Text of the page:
J. J. White reexamines the use of myth in fiction in order to bring a new terminological precision into the field. While concentrating on the German novel (Mann, Broch, and Nossack), he discusses the work of Alberto Moravia, John Bowen, Michel Butor, and Macdonald Harris as well, in order to show the modern predilection for myth in whatever national literature. Throughout his discussion, Mr. White delineates carefully his specific subject: the novel in which mythological motifs are used to prefigure events and character—Joyce's Ulysses is, of course, the archetypal novel in this tradition.
Setting forth his terms, and making clear his use of them, Mr. White then analyzes the wide appeal of the mythological novel for both twentieth-century novelists and critics: he distinguishes four ways in which modern novelists use myth and surveys the range of critical literature on the subject. His concluding chapters are discussions of specific texts in which he differentiates between novels which have a unilinear parallel between myth and plot, novels of "juxtaposition" in which chapters retelling myth parallel modern action, and novels of fusion in which the action of the modern account synthesizes more than one mythic prefiguration of mythological motif.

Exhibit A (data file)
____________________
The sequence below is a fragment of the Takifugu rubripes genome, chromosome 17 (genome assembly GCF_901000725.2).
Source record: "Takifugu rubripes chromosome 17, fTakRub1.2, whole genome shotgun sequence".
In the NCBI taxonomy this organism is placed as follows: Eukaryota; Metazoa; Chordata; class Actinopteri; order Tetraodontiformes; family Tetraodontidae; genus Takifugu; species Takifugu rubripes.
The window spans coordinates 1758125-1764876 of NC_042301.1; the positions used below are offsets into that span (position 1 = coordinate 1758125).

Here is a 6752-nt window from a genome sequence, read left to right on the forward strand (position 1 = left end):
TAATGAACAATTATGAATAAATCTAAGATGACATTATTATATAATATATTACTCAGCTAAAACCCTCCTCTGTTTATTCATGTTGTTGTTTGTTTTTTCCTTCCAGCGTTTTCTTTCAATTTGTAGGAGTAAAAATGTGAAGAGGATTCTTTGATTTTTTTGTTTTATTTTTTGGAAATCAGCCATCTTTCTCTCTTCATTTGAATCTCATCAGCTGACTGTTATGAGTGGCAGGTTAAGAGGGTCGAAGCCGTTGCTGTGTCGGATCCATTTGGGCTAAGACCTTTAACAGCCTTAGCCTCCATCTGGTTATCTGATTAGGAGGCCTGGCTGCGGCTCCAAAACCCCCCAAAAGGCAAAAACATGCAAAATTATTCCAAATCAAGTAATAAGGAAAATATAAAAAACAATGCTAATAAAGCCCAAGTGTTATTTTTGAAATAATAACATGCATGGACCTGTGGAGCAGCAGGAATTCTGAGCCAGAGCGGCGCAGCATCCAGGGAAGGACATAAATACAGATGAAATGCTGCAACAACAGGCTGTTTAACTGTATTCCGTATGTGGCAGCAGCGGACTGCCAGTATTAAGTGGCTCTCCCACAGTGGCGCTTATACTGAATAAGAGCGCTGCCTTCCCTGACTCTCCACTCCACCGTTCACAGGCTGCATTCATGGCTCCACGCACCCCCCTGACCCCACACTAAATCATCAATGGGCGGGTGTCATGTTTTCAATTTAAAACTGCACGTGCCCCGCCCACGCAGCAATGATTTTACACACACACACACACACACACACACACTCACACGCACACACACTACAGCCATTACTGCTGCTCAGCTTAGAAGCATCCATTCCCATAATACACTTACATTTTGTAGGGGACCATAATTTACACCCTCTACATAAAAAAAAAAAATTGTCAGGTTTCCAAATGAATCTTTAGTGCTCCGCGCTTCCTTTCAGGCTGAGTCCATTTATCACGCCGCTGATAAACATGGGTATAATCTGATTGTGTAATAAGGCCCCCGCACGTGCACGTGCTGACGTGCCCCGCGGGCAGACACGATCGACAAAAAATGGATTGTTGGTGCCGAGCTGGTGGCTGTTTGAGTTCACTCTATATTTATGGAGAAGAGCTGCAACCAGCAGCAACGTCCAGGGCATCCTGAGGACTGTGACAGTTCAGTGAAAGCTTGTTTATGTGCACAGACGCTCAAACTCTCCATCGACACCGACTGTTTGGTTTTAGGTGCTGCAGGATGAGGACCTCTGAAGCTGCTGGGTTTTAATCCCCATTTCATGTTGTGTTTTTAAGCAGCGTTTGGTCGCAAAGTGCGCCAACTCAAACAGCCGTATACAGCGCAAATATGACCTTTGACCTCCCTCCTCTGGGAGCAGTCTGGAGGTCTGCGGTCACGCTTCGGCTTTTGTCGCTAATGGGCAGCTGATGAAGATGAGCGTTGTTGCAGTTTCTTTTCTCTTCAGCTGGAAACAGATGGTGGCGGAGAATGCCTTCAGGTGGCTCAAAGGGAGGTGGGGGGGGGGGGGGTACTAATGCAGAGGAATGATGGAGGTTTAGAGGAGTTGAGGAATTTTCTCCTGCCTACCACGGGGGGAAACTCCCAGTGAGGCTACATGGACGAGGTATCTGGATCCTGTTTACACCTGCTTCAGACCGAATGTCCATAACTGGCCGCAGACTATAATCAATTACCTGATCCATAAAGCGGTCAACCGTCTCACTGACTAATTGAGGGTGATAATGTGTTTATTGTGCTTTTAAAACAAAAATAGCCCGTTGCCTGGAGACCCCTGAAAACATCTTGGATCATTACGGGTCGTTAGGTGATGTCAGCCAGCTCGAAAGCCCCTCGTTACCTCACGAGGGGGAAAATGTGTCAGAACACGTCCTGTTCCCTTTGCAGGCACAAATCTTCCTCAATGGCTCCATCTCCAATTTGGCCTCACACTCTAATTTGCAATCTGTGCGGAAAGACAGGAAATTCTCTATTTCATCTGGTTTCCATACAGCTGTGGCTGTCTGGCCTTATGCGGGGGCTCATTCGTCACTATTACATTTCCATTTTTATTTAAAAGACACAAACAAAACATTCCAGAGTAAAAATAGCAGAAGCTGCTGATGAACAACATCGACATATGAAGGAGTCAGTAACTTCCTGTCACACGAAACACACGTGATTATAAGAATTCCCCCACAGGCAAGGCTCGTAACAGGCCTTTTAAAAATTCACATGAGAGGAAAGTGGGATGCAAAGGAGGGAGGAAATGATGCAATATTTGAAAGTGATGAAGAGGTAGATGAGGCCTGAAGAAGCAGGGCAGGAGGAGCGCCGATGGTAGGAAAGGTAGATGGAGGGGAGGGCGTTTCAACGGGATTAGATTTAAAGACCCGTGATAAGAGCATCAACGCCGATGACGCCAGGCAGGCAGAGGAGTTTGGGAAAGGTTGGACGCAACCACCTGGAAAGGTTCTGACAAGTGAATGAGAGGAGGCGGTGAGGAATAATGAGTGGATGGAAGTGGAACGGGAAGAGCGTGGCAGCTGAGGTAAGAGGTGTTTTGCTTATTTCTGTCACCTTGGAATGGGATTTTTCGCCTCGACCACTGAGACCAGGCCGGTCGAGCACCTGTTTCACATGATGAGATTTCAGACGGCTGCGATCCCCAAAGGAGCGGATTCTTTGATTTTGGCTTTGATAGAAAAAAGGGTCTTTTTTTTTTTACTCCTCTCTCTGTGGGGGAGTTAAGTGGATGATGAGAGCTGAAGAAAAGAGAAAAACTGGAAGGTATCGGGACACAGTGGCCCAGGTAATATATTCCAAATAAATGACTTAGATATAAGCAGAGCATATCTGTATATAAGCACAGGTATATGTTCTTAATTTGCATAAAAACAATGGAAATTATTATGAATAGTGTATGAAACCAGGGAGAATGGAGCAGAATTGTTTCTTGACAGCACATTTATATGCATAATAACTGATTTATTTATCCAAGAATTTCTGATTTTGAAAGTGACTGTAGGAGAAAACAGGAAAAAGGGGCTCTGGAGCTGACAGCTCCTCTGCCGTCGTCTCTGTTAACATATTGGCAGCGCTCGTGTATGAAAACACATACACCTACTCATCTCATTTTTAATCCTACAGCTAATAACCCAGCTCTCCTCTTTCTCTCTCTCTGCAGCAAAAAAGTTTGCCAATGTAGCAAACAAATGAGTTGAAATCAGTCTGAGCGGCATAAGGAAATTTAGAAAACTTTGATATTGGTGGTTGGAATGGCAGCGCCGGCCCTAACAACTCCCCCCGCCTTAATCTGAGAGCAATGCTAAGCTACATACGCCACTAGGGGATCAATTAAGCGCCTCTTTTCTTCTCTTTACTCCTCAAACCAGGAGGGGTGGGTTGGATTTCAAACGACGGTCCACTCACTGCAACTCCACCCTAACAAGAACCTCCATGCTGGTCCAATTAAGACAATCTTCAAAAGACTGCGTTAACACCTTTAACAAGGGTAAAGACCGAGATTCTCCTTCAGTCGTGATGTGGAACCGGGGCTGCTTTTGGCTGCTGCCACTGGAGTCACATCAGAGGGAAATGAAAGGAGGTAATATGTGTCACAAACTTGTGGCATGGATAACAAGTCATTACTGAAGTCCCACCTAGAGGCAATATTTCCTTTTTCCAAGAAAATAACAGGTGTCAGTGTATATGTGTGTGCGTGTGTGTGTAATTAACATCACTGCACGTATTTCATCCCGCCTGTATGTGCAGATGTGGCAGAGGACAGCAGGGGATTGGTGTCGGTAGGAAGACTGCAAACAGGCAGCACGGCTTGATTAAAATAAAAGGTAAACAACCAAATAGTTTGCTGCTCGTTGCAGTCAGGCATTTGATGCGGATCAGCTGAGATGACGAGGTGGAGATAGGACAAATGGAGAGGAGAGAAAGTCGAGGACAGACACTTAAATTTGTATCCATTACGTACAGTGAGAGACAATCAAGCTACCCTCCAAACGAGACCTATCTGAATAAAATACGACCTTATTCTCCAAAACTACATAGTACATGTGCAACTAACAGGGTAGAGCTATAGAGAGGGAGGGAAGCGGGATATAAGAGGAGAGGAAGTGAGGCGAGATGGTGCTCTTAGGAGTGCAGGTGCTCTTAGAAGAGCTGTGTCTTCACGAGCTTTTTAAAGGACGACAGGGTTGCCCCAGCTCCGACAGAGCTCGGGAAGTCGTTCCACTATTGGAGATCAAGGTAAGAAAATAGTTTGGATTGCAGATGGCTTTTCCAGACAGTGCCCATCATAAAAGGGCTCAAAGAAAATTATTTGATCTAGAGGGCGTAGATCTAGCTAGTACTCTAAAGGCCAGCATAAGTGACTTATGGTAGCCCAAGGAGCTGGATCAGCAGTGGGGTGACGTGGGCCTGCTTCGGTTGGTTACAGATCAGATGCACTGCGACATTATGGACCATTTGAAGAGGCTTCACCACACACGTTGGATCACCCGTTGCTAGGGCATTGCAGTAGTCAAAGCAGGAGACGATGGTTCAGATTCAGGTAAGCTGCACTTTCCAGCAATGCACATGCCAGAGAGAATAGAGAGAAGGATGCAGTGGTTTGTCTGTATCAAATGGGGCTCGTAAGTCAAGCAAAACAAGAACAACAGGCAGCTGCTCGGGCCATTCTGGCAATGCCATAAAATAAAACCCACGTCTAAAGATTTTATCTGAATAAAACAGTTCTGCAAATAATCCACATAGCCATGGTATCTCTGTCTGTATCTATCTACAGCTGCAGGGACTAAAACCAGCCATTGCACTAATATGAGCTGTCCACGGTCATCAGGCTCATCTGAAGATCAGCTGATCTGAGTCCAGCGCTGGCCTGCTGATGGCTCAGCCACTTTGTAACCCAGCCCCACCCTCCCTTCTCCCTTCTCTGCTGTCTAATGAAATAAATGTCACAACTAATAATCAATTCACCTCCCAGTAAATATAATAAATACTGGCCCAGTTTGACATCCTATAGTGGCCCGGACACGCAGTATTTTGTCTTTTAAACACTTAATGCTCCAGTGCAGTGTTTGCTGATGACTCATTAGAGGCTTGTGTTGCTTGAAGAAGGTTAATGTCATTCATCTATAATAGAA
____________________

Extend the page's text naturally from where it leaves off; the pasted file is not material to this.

Originally published in 1972.
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Table of Contents:
- Frontmatter, pg. i
- Contents, pg. vii
- Preface, pg. ix
- Acknowledgments, pg. xi
- Chapter One. Myth and the Modern Novel, pg. 1
- Chapter Two. Terms and Distinctions, pg. 32
- Chapter Three. Approaches to the Mythological Novel, pg. 76
- Chapter Four.The Unilinear Pattern of Development, pg. 118
- Chapter Five. Distorted Motif-Structures, pg. 191
- Select Bibliography, pg. 241
- Index, pg. 255